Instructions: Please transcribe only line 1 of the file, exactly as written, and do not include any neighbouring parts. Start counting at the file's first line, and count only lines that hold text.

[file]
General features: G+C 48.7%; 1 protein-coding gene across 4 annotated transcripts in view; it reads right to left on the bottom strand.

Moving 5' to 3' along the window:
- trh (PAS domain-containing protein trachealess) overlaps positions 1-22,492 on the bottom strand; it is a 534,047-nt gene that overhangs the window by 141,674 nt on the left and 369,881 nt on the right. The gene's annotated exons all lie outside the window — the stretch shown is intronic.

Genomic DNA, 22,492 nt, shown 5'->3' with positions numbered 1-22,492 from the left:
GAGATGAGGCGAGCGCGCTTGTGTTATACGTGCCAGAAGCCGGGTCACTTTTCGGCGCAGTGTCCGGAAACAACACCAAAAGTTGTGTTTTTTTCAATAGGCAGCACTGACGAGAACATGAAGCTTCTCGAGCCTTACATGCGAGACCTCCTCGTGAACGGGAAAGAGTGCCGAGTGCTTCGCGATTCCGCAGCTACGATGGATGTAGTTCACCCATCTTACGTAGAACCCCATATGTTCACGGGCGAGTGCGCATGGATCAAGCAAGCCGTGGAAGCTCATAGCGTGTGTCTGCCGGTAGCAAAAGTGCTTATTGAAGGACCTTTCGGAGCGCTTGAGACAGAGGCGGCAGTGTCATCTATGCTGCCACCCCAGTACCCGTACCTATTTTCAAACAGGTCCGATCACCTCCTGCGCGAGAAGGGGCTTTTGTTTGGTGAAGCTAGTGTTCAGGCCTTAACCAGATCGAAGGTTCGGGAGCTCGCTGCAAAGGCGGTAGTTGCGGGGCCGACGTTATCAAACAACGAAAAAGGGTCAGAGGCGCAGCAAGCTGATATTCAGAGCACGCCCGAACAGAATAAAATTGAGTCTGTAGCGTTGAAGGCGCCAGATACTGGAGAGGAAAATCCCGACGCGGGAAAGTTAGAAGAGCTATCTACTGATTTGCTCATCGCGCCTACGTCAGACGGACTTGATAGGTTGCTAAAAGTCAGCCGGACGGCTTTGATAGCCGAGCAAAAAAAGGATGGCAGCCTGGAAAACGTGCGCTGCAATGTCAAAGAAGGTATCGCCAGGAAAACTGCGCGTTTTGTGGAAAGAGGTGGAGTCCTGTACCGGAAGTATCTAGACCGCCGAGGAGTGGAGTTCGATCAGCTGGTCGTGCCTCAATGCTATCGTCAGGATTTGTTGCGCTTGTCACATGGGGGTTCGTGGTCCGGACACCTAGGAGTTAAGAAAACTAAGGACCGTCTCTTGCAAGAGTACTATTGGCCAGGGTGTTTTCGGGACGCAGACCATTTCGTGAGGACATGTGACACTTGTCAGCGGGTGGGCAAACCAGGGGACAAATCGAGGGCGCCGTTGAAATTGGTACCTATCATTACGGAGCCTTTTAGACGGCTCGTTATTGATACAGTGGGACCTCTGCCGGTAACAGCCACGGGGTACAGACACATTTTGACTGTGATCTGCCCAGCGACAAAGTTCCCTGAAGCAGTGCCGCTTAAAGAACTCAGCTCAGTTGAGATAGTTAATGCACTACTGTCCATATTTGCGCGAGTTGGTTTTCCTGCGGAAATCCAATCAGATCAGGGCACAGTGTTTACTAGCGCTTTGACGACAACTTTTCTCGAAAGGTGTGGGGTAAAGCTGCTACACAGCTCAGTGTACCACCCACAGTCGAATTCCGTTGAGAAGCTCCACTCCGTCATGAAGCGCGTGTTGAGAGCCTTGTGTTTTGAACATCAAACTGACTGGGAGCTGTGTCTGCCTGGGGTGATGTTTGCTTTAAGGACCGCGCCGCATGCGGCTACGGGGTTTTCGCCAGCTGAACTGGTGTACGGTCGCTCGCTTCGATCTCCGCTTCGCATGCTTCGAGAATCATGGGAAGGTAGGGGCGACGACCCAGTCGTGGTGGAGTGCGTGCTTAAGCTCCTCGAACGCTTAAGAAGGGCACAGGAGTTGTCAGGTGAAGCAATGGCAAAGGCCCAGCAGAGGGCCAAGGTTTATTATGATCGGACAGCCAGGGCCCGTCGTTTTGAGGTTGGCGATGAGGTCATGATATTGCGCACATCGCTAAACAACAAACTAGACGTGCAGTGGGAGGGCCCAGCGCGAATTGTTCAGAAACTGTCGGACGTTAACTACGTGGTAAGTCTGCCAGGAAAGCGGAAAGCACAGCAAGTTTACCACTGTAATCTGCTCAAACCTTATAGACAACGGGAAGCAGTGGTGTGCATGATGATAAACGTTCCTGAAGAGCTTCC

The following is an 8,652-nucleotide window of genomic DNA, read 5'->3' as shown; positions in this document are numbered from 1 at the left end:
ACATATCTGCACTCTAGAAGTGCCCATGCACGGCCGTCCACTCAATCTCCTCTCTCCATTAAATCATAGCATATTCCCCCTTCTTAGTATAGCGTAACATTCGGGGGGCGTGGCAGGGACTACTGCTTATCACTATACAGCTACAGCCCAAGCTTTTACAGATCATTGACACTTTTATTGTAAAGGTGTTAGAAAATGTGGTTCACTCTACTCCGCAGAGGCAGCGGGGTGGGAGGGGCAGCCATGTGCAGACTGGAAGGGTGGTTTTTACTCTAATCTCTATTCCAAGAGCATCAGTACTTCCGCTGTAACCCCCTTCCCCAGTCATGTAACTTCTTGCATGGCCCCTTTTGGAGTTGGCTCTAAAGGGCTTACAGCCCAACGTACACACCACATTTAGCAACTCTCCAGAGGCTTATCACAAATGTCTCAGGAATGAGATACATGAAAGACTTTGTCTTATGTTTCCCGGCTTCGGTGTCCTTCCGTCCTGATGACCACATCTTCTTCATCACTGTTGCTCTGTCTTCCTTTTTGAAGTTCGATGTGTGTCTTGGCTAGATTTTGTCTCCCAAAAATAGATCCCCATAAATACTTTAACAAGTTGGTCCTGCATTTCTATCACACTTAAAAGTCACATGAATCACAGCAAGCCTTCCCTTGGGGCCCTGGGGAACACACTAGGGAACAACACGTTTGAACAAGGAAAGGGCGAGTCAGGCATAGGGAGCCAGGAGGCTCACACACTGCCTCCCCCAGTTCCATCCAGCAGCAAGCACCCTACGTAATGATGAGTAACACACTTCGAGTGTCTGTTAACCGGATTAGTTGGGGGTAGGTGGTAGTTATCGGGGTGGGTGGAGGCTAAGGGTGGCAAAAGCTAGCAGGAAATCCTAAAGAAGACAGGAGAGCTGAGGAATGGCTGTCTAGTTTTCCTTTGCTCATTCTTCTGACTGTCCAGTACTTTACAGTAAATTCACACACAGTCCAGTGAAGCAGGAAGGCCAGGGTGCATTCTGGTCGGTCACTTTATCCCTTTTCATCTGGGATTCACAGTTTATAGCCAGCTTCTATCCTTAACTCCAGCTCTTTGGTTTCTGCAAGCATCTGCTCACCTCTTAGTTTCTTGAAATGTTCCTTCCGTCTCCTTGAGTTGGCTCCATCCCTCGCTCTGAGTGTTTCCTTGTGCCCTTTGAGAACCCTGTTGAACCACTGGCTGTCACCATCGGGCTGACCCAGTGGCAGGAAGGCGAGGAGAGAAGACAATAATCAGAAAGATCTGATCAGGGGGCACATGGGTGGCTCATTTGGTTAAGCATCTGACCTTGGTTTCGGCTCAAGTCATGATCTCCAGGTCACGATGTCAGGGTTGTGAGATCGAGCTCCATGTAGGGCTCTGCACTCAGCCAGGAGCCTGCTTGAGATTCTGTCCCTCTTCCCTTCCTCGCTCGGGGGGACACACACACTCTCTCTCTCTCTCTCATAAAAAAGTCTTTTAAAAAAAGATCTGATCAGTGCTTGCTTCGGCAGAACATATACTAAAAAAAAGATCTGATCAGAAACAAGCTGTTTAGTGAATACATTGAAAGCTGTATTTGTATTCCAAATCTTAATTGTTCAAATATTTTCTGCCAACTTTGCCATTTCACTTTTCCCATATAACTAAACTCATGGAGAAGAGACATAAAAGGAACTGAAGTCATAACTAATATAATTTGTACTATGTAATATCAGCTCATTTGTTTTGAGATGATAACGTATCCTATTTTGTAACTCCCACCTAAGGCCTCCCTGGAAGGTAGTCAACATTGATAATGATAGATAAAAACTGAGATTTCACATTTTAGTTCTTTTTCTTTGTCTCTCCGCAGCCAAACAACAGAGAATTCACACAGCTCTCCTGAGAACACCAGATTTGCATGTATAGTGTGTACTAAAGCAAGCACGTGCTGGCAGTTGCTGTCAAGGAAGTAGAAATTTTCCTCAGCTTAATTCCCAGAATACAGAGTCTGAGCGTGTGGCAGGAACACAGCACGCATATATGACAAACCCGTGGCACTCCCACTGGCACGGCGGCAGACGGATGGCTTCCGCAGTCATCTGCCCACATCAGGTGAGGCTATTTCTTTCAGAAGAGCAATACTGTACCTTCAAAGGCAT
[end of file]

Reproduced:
General features: G+C 48.7%; 1 protein-coding gene across 4 annotated transcripts in view; it reads right to left on the bottom strand.